In the present process, it is possible that a ferroelectric layer, an upper electrode layer and a silicon oxide layer are formed in this order on the insulating layer (formed on the lower electrode) and also in the opening (formed in the insulating layer so as to reach the lower electrode), then the surface of the resulting material is made flat, and etching is conducted until the insulating layer is exposed. In this case, a heat treatment may be applied after the etching to alleviate the adverse effect given on the ferroelectric layer during the etching. By using spin coating in the above formation of a silicon oxide layer, a flat surface can be easily obtained, making it unnecessary to conduct any surface-flattening operation. That is, by forming a silicon oxide layer on the upper electrode layer as a SOG layer by spin coating using a SOG solution, the resulting silicon oxide layer is thick at the hollow on the opening in the insulating layer and thin at other areas and can have a flat surface. By, in this state, etching back the whole surface of the silicon oxide layer until the upper surface of the insulating layer is exposed, the unnecessary portions of the ferroelectric layer and the upper electrode layer on the insulating layer are removed and there can be formed, in the space including the opening on the lower electrode, a capacitive part and an upper electrode. At this time, when the etching rate of the SOG layer is significantly larger than those of the lower layers and a desired etching rate is unobtainable, the etching rate can be adjusted by annealing the formed SOG layer in oxygen to increase the density of the layer.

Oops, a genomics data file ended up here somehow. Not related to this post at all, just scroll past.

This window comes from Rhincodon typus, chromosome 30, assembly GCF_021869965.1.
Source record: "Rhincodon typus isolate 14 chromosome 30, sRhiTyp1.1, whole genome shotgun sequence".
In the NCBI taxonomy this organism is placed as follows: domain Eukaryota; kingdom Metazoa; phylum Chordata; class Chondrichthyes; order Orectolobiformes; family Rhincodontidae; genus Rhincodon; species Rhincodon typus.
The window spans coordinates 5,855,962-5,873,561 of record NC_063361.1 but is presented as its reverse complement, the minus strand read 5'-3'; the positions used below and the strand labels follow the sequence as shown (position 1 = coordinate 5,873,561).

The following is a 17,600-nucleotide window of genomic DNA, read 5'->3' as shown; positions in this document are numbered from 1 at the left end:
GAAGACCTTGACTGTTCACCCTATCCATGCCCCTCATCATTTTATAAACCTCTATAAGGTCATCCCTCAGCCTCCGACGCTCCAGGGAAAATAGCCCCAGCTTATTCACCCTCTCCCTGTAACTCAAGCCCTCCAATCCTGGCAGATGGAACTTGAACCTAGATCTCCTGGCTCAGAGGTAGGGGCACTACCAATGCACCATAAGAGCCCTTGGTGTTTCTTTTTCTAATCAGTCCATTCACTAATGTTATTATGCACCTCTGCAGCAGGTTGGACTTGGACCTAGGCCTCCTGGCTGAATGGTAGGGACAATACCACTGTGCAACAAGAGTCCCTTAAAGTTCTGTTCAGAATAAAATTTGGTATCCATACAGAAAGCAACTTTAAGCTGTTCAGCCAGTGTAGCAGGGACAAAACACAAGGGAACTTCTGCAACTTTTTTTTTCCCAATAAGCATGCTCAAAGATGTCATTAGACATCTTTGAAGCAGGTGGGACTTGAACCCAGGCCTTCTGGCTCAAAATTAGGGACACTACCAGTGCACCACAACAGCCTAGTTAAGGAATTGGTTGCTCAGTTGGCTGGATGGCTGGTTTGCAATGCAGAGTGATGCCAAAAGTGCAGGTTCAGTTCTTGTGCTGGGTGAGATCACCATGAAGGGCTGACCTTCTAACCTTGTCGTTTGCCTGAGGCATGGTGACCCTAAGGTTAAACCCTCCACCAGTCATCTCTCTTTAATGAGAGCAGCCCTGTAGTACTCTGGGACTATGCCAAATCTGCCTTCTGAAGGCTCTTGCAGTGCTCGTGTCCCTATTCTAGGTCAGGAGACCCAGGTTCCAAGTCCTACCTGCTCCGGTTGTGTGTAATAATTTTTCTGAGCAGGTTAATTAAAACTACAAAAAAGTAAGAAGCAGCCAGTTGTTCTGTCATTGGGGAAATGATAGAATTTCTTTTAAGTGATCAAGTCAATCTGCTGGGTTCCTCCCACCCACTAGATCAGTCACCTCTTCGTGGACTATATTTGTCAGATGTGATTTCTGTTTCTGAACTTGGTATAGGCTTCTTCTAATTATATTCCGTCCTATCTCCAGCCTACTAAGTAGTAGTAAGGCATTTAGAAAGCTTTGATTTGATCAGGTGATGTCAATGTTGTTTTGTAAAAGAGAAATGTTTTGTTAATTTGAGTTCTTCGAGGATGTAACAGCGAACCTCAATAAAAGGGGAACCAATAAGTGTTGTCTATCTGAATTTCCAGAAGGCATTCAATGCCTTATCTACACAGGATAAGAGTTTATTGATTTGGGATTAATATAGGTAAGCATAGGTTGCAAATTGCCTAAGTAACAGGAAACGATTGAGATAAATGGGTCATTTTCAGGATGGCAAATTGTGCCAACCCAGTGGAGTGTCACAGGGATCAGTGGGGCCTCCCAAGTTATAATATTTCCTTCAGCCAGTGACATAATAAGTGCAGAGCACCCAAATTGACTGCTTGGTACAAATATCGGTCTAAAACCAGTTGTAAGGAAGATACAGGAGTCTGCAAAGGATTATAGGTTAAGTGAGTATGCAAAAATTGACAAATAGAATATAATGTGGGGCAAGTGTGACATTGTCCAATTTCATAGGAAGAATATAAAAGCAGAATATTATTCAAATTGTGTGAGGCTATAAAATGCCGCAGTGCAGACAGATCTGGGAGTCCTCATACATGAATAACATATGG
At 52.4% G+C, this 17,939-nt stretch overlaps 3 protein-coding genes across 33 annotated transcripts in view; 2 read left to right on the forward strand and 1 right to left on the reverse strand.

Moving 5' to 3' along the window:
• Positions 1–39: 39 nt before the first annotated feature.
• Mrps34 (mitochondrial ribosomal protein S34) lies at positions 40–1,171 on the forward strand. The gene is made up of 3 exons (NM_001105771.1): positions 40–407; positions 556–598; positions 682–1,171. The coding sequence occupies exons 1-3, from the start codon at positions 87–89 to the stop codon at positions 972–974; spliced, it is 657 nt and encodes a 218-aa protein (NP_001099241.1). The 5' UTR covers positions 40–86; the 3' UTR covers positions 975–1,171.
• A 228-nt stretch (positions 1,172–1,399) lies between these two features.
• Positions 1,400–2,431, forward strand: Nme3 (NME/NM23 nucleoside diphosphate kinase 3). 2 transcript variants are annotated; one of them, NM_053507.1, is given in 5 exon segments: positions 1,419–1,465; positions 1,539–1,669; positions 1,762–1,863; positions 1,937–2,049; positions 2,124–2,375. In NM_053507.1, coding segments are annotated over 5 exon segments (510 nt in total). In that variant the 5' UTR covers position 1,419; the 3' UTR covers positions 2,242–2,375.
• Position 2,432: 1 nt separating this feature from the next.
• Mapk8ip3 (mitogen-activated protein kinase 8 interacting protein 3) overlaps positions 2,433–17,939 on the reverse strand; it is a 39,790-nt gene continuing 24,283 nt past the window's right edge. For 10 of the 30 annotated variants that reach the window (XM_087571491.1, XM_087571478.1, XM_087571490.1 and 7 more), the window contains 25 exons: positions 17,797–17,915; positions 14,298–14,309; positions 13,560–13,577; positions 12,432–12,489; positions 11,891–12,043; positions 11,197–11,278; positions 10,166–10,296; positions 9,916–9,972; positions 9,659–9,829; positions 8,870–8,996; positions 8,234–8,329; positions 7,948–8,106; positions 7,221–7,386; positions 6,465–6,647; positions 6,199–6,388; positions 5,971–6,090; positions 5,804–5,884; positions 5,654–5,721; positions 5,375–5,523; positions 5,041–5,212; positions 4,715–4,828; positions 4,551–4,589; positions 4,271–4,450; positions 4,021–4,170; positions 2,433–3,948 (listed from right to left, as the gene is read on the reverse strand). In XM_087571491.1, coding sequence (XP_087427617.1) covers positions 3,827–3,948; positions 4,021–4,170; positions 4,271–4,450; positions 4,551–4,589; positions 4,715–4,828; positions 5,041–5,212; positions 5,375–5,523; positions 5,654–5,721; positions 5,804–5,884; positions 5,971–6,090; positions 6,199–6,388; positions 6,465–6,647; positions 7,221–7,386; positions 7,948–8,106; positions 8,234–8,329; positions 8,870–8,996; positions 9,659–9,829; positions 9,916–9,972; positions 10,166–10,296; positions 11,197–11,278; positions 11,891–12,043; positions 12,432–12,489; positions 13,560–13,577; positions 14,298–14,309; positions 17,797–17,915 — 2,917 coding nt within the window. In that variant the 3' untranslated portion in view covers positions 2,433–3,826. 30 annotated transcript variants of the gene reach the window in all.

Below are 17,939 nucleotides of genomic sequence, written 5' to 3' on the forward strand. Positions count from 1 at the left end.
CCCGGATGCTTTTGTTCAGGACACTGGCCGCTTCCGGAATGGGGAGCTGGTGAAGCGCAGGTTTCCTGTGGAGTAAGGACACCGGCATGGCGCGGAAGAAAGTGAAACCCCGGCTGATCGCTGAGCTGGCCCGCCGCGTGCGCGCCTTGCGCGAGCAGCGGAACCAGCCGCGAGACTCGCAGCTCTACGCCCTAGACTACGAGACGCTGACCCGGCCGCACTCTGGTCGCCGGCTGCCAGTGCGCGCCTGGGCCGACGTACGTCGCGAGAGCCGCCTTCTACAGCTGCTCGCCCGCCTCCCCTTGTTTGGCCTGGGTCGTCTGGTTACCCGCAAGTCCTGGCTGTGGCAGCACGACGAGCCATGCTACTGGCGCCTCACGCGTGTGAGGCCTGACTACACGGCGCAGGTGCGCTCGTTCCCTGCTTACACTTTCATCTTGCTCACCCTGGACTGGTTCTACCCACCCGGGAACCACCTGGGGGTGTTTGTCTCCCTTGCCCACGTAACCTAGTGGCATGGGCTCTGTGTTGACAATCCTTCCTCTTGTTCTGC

BRIEF DESCRIPTION OF THE DRAWINGS

FIG. 1 and FIG. 2 each show a sectional view of an example of the capacitor of the present invention.

FIGS. 3 to 6(a)-6(i) each show an example of the process for production of the present capacitor.

FIGS. 7 to 9 each show a sectional view of a capacitor of conventional technique.

DETAILED DESCRIPTION OF THE INVENTION AND PREFERRED-- EMBODIMENTS